On October 28th, fourteen men who died in the shipwreck were buried, with full naval honors, in the Fossvogur Cemetery in Reykjavik. The 15th man was eventually listed as missing and presumed drowned. Five hundred U.S., Canadian, and British military personnel, as well as local people, attended. A memorial stands today on Videy Island to honor Skeena’s dead and to pay tribute to rescue leader, Einer Sigurdsson.

Skeena sailors may not have anticipated what happened next. According to a memoir penned by Bill Braun, who was the Upper Deck Stoker when Skeena was wrecked, he was taken to a U.S. hospital for care, and later to Glasgow, Scotland. He reported then being transported on the Queen Elizabeth II from Glasgow to New York and then Montreal.

According to Mr. Braun, he received 180 days of survivor’s leave, plus 60 days of accumulated leave. (Source: For Posterity’s Sake, a privately run website dedicated to preserving Royal Canadian Navy history. His son, Bill Braun, submitted his father’s memoirs to the website.) Assuming this was the protocol for all the survivors, Dad’s combined leave would have ended in late June of 1945, about six weeks after his marriage to our mom, Catherine E. Johnston. I don’t know whether Dad had to return to RCN duty afterward.

Dad’s caption for this photo reads: “Latin Quarter, New York, January 26, 1945.” That’s two days before his 20th birthday, so he’s got two reasons to celebrate. Dad is on the left, and his buddy Curly McDowell is on the right.

Oddly, the RCN press releases about the event were not sent out until seven months later, on May 16, 1945, possibly because of unresolved questions about what happened and who bore what responsibility for the shipwreck. Or maybe they were simply asked to hold the press release until after the war in Europe ended.

Dad wrote on the back of this photo: “Going home”. He also names the guy who’s got his head out the window, but unfortunately his writing is illegible.

Sources for information about the shipwreck include the Cowichan Valley Citizen newspaper, Cowichan, B.C., Canada, November 8, 2017 issue; the For Posterity’s Sake website, a private site for conserving Royal Canadian Navy history, not associated with the government of Canada or the Department of Defense; the Itinerant Historian website; and the All accessed between November 2 and 4, 2021.

12 responses to “”

    • Thanks! It was really interesting to research. The only anecdote Dad told me about the wreck was that, when the sailors were brought ashore in Iceland, and the captain was recruiting volunteers for camp duty, he and Curly McDowell decided to volunteer for KP right away, “because all the other jobs would be much worse.” I’m not sure what that meant, exactly.

  1. My god! We’re all lucky to even be here. A harrowing story. KP sounds good and warm after that.
    Keep them coming, so good to know our family history.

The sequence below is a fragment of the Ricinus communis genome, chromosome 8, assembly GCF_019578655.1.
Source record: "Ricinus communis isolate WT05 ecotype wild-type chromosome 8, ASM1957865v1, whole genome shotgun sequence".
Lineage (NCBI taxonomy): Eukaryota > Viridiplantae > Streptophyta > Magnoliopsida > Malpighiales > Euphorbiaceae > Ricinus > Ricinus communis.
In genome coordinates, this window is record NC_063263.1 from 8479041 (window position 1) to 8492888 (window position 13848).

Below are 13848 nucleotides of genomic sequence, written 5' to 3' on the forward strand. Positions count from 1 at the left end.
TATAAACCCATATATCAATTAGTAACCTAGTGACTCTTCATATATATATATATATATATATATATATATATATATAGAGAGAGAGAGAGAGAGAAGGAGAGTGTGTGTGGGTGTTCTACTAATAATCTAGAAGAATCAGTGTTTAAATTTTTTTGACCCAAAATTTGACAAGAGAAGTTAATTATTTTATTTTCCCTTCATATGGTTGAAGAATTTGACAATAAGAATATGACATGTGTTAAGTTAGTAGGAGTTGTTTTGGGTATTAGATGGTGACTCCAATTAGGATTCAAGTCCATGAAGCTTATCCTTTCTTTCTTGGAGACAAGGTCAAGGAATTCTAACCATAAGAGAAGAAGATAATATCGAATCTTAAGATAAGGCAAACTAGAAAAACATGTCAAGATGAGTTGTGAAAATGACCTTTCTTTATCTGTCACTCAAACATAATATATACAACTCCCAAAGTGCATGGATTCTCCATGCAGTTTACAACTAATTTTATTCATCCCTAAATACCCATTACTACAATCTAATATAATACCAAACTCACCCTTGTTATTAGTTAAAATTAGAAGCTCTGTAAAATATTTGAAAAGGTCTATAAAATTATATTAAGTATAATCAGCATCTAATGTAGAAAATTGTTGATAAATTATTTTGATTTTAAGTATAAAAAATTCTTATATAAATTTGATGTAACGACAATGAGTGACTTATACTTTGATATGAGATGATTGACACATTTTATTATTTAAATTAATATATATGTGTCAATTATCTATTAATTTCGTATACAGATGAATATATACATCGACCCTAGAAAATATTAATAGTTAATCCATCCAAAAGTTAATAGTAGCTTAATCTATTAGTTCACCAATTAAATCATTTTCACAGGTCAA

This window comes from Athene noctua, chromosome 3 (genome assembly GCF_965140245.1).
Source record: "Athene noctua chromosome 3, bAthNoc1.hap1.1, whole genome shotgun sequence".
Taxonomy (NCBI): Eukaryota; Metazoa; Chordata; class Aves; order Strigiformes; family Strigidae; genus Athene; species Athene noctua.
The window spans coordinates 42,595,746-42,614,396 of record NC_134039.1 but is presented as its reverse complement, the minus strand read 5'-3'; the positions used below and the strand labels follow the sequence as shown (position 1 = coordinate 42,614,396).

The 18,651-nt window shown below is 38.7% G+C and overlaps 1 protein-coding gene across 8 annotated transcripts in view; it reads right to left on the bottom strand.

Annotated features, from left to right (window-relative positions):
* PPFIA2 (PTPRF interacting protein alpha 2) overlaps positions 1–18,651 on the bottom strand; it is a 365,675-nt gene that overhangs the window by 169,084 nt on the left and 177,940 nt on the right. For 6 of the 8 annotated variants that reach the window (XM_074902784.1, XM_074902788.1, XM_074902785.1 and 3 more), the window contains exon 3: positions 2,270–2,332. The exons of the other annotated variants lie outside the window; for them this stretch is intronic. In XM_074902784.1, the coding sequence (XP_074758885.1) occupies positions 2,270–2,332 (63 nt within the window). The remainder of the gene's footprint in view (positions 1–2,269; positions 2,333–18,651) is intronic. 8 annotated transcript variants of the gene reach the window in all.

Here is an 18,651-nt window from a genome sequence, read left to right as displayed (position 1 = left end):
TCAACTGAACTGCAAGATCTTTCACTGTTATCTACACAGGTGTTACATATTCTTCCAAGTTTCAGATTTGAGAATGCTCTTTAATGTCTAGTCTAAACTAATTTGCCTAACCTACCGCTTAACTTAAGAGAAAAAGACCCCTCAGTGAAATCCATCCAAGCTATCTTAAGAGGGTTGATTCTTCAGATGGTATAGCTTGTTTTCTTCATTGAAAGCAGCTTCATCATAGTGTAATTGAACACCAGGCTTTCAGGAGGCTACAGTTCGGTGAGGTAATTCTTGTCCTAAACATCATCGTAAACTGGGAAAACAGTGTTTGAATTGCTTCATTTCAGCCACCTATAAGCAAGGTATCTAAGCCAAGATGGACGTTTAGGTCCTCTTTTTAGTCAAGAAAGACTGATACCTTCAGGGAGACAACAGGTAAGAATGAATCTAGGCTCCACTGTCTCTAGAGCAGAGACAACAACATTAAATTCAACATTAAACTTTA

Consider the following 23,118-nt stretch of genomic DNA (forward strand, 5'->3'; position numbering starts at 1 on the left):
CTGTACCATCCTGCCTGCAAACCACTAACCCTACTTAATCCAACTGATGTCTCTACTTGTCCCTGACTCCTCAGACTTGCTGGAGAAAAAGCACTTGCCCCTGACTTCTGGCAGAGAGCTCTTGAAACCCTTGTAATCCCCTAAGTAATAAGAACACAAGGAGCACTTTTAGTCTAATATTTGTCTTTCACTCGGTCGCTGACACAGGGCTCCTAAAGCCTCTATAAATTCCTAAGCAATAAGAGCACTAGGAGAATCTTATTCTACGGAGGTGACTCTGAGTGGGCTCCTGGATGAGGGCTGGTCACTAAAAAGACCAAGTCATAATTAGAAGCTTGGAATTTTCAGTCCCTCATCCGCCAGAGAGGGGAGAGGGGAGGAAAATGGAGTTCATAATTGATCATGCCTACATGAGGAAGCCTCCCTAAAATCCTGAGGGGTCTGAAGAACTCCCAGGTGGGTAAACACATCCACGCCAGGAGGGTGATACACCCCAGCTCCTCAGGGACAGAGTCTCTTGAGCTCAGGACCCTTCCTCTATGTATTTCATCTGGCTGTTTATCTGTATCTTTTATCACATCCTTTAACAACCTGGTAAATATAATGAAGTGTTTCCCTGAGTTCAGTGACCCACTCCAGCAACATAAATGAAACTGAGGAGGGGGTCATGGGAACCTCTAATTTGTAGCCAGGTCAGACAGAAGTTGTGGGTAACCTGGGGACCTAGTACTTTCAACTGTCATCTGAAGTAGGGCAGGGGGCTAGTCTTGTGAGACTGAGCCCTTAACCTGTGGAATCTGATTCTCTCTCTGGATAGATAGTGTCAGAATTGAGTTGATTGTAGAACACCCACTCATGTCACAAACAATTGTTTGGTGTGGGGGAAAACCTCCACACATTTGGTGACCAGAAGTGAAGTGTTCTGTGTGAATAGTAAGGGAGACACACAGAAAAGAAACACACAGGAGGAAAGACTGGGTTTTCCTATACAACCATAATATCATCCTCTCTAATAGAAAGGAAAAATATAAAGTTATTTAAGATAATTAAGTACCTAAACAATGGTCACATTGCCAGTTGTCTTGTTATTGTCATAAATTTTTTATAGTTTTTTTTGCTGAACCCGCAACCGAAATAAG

• That’s exactly what I thought as I was writing this. Your dad was in even more dire straits in Burma. I hope Patrick cranks out a story about that.
      Thanks for your comment.

  2. Congrats on another wonderful story! You are a treasure for us and our children and their children for many years to come.!

  3. Thank You a million Linda for all your stories. I look forward to them. Our local OGS in Chatham is interested in military info, especially at this time of year when we remember and acknowledge the bravery of our men & women of Canada. There is a person who is supposed to be writing a book about the skirmishes along the St Clair River in the 1830s between Canada and some USA men. That is where my great-great-grandfather contracted pneumonia and died in Dec 1840. I hope to get a copy of their book. Please keep up the posts as many of us have no idea of the details of the lives of our families. Harold

    • You’re more than welcome, Harold. You have given me so much help with the Snary family line in recent years that I’m glad I can provide some family history of interest to you. Linda

  4. Wishing to get in touch with Linda the author of the Skeena Story. I have been researching the loss of Skeena for many years and have taken survivors to Iceland multiple times to see the Skeena propeller monument. I have collected many artifacts from the ship and they are on display in Port Hope, Ont. In my possession I have the ship’s bell including a hospital gown that was signed by all the sailors who were in the US hospital after being rescued. Please contact me.

    • Hi, Chris — Thanks so much for contacting me about the Skeena story. When I was searching online for information about HMCS Skeena, I saw articles about the current day cadet groups working on the ship’s history.
      What a great project to work on! My hope, Covid outbreaks permitting, is to visit some of the places in Canada related to my family’s history. I’m not getting any younger, so I hope that opportunity comes soon.
      For now, I’ll keep searching away on my computer, at home in Washington State in the U.S. Very nice to hear from you, and keep up the good work.
      Kind regards,